Before Koomo had even opened, its food and beverage manager Lucy Blanch was already receiving phone calls from future customers asking whether they can propose to their partners there. “That excites me,” says Blanch. “To be a part of something like that is just amazing.”  

When Broadsheet visits ahead of its November 2 opening, it’s easy to see why the restaurant would be chosen for a milestone moment. With a name inspired by kumo (the Japanese word for “cloud”), the restaurant is situated on the 10th floor of the new Crowne Plaza hotel on Frome Street – now the tallest building in Adelaide. Sweeping views of the surrounding city and parklands can be glimpsed from both its indoor and outdoor dining areas.

“How can you not fall in love with this?” says Blanch. “It’s like when you go to the ocean and you look at the sea, and it calms you down. That’s what this view is like.” Inside, timber furniture, muted colours and soft lighting make for a relaxed atmosphere.

The menu doesn’t scream Japanese at first glance, save for a few stars of the cuisine: ramen, Wagyu, tempura. Head chef Patrick Chung is eager to lean into the fusion side of Japanese-fusion. “It’s not traditional,” he says. “There’s a bit of Korean, Japanese, Chinese.” Dishes include gyoza filled with pork and pine nuts; grilled broccoli with white miso, carrot kasundi (a Bengali relish) and crispy garlic; kingfish with pickled kohlrabi, avocado puree and wasabi oil; and braised pork belly with charred leeks, nori and a sweet-and-sour sauce.

Chung’s Fijian upbringing informs the food offerings. He eagerly speaks about the multicultural environment he was exposed to growing up – in particular Chinese, Indian, English and Japanese influences. “There’s a few Japanese restaurants [in Fiji]. Fijian food is very seafood-based; we love our seafood,” says Chung. “Japanese cuisine is also very seafood-based. And they love their meat – good Wagyu.”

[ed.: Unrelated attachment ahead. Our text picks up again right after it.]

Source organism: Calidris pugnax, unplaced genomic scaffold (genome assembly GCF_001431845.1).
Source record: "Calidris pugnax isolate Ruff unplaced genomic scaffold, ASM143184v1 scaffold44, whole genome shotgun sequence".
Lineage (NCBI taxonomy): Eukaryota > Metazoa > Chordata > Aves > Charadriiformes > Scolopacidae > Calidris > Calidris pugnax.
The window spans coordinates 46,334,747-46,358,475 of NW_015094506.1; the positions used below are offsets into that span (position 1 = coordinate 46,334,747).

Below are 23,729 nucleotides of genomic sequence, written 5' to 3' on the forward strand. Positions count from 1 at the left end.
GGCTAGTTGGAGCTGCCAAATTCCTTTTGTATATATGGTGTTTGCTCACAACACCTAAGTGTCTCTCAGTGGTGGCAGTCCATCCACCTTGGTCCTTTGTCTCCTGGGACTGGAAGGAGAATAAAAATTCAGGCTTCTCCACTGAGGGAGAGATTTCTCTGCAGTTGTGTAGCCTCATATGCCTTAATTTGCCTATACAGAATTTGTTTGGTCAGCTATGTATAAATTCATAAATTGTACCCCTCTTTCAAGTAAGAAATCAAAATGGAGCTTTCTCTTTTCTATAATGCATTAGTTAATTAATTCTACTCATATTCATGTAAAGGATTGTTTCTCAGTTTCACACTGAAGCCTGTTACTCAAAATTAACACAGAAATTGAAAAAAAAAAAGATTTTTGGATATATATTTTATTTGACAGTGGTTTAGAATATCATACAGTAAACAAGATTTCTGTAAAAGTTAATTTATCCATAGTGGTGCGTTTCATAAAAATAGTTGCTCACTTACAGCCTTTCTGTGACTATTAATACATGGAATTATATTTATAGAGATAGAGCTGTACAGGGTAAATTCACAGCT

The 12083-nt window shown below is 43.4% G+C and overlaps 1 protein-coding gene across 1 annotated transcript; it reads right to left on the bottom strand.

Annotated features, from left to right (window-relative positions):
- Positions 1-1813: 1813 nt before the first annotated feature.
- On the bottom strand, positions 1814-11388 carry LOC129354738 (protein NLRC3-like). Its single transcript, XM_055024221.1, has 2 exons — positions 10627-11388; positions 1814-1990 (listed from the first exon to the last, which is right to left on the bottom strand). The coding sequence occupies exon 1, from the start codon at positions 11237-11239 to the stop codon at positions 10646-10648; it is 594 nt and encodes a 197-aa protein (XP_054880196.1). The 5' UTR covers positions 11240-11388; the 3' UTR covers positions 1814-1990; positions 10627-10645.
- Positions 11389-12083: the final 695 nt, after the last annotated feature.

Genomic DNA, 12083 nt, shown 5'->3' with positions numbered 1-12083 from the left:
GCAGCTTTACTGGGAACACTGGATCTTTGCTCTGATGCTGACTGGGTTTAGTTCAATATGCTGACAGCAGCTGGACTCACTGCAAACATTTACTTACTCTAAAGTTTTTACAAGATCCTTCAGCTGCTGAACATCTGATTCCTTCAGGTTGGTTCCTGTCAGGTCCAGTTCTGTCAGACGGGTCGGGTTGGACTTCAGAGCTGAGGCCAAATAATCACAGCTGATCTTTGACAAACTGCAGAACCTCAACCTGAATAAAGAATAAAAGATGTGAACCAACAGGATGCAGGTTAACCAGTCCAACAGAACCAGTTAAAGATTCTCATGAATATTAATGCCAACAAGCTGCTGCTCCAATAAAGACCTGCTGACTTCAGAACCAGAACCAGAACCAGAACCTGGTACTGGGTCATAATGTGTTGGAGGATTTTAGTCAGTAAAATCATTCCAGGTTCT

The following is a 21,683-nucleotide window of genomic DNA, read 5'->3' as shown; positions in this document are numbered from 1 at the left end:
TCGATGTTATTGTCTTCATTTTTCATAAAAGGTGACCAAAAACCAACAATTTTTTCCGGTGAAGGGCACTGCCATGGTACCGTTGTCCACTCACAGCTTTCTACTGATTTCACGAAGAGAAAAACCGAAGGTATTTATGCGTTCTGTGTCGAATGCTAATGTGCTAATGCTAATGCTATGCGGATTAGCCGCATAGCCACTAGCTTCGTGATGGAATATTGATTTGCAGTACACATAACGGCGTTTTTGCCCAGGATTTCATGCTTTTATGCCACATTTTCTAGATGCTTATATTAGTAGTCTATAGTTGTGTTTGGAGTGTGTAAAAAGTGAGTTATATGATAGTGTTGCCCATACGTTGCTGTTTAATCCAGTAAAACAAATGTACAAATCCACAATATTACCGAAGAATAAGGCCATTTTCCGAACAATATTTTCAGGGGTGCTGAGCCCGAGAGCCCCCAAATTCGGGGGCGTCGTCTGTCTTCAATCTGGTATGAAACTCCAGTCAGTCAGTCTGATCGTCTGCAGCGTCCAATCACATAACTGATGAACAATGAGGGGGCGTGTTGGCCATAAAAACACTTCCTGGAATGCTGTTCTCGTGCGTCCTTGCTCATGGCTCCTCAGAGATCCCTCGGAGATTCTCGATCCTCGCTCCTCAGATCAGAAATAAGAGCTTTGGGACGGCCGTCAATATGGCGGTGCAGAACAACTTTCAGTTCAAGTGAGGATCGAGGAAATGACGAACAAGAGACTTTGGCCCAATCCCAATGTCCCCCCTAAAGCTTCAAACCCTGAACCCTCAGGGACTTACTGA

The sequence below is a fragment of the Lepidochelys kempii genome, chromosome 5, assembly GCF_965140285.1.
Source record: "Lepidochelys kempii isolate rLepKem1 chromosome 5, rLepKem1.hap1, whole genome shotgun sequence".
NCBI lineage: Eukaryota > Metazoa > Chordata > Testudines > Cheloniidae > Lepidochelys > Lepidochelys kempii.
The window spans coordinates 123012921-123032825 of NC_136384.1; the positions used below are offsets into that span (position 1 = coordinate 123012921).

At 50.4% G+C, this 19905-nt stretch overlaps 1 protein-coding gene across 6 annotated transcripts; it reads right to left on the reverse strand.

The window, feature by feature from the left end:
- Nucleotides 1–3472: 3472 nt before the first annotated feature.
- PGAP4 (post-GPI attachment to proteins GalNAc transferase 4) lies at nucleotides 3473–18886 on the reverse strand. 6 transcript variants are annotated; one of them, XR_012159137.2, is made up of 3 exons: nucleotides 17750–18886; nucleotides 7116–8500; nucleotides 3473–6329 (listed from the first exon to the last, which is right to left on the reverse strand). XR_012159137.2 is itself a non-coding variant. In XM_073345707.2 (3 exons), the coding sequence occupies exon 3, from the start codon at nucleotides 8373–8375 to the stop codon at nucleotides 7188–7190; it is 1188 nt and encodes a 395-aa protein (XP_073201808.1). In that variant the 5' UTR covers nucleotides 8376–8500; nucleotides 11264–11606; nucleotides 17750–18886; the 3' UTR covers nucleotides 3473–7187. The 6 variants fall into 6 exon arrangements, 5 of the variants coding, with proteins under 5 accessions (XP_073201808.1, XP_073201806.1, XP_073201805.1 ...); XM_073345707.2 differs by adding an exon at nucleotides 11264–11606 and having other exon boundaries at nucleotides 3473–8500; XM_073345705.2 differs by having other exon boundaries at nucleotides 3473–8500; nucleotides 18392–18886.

Above all, the team at Koomo hope the restaurant feels accessible. It’s a hotel, after all, and people can still order food to their room. A chicken katsu sandwich seems like an obvious pick for a room-service order – as does the ramen, which also happens to be the most time-intensive dish to make. The broth takes about 10 hours to infuse.

“It’s a Sapporo-style ramen – a miso base [for the] broth, and pork stock,” says Chung. “A bowl of soup that you get on the table seems simple enough, but it really isn’t. There’s a lot more work to it than meets the eye. It’s a labour of love, you know?”

Championing South Australian producers is important to Chung, and he’s incorporated as much local produce on the menu as he can. Chickpeas are sourced from Dirty Inc; kingfish from Port Lincoln; oysters from Smoky Bay; prawns from the Spencer Gulf and vegetables from AMJ Produce.

Japanese whisky is the drink to go for. Koomo is on the House of Suntory’s allocation list – meaning it has access to bottles that are difficult to find elsewhere in the state, including Hibiki’s 17-year-old blended whisky. “Only five bottles in South Australia are allowed to be allocated, so we are lucky enough to have one of those,” says Blanch. “We’ve also got the Yamazaki and everything like that … our [House of Suntory] rep said, ‘I don’t even know if we’re going to get any more next year, Lucy.’ That’s how rare it is.”

Otherwise, there’s an extensive range of wines from across Australia and the globe (“I want to shower people with choice,” says Blanch), including rosé from Provence, pinot noir from Tasmania and riesling from the Clare Valley.

Level 10, 27 Frome Street
Daily 6.30am–10.30am
Tues to Sat 12pm–2.30pm, 5.30pm–9.30pm